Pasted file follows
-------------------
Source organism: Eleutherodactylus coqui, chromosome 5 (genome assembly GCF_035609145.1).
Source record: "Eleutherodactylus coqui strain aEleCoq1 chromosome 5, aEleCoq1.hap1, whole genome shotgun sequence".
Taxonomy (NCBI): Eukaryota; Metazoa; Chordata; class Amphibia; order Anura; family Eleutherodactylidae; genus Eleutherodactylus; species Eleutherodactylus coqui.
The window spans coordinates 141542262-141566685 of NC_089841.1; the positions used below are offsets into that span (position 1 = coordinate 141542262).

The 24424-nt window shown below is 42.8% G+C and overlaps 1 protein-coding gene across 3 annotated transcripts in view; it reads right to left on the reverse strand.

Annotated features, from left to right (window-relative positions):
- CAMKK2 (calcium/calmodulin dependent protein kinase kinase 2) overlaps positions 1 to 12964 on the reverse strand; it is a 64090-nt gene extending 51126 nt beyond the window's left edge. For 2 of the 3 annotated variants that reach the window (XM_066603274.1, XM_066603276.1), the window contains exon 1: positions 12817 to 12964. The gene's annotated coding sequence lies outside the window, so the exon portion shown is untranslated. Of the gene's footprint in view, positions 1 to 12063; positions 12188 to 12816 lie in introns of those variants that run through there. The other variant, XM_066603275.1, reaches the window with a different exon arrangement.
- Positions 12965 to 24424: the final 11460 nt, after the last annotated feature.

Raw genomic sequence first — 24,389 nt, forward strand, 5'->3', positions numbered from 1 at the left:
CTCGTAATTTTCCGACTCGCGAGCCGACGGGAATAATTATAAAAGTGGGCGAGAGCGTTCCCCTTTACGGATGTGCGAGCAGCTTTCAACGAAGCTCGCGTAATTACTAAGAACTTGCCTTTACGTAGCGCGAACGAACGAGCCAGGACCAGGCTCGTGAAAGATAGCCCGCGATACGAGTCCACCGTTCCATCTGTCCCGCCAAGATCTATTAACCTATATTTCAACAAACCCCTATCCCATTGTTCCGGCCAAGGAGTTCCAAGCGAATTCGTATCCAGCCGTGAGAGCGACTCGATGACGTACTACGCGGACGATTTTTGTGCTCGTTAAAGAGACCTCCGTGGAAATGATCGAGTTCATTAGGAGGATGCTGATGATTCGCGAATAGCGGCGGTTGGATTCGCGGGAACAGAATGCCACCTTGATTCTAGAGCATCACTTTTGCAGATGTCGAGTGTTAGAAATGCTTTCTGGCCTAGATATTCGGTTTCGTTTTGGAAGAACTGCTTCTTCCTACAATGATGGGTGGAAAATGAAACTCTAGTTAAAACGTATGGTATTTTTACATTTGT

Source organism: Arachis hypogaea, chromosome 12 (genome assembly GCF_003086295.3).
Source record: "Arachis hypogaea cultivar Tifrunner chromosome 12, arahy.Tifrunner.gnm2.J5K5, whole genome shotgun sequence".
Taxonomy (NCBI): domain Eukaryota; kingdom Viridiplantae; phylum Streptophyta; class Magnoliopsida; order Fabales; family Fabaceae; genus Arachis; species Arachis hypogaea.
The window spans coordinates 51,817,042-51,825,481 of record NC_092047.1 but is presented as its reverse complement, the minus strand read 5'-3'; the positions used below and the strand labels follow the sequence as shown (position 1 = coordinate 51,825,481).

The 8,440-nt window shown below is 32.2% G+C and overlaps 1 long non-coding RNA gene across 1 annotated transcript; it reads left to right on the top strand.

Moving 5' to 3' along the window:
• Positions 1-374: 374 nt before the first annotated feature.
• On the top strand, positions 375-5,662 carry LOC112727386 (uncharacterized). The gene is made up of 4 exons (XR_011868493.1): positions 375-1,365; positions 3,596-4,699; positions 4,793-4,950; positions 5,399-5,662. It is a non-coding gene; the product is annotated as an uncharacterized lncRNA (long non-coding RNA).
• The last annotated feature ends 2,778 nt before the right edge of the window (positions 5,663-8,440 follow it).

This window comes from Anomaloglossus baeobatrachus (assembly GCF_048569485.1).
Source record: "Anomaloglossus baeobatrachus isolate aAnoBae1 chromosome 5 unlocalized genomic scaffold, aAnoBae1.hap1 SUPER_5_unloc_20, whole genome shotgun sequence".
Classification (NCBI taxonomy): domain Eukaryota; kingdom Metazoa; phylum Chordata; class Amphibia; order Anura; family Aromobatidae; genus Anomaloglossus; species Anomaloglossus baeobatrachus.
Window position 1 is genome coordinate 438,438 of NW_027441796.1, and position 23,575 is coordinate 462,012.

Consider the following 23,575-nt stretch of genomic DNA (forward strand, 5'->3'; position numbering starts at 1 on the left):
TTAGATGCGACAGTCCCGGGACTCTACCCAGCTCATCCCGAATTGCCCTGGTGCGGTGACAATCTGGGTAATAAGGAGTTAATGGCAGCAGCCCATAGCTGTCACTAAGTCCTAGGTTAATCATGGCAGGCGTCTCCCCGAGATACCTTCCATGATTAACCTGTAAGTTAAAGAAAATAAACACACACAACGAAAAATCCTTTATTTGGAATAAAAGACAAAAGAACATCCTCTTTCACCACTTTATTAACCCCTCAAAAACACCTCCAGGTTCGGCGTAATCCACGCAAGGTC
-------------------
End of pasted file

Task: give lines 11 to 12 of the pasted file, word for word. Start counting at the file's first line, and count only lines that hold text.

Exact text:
Source organism: Arachis hypogaea, chromosome 12 (genome assembly GCF_003086295.3).
Source record: "Arachis hypogaea cultivar Tifrunner chromosome 12, arahy.Tifrunner.gnm2.J5K5, whole genome shotgun sequence".